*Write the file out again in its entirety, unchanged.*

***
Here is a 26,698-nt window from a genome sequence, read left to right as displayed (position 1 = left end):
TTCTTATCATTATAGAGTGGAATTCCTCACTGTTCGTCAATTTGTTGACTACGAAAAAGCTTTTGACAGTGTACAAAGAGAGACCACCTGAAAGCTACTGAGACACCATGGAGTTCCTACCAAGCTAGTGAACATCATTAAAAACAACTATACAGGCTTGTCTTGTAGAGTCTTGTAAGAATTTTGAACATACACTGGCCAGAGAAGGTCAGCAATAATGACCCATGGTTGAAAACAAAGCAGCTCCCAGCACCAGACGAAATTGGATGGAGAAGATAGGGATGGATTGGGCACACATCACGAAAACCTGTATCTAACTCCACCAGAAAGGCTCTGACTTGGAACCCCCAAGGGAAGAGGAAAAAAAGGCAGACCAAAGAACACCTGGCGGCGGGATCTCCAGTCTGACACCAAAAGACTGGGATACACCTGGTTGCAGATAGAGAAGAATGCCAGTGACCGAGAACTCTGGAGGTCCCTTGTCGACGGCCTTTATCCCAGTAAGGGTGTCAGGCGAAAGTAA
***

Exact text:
Here is a 26,698-nt window from a genome sequence, read left to right as displayed (position 1 = left end):
TTCTTATCATTATAGAGTGGAATTCCTCACTGTTCGTCAATTTGTTGACTACGAAAAAGCTTTTGACAGTGTACAAAGAGAGACCACCTGAAAGCTACTGAGACACCATGGAGTTCCTACCAAGCTAGTGAACATCATTAAAAACAACTATACAGGCTTGTCTTGTAGAGTCTTGTAAGAATTTTGAACATACACTGGCCAGAGAAGGTCAGCAATAATGACCCATGGTTGAAAACAAAGCAGCTCCCAGCACCAGACGAAATTGGATGGAGAAGATAGGGATGGATTGGGCACACATCACGAAAACCTGTATCTAACTCCACCAGAAAGGCTCTGACTTGGAACCCCCAAGGGAAGAGGAAAAAAAGGCAGACCAAAGAACACCTGGCGGCGGGATCTCCAGTCTGACACCAAAAGACTGGGATACACCTGGTTGCAGATAGAGAAGAATGCCAGTGACCGAGAACTCTGGAGGTCCCTTGTCGACGGCCTTTATCCCAGTAAGGGTGTCAGGCGAAAGTAA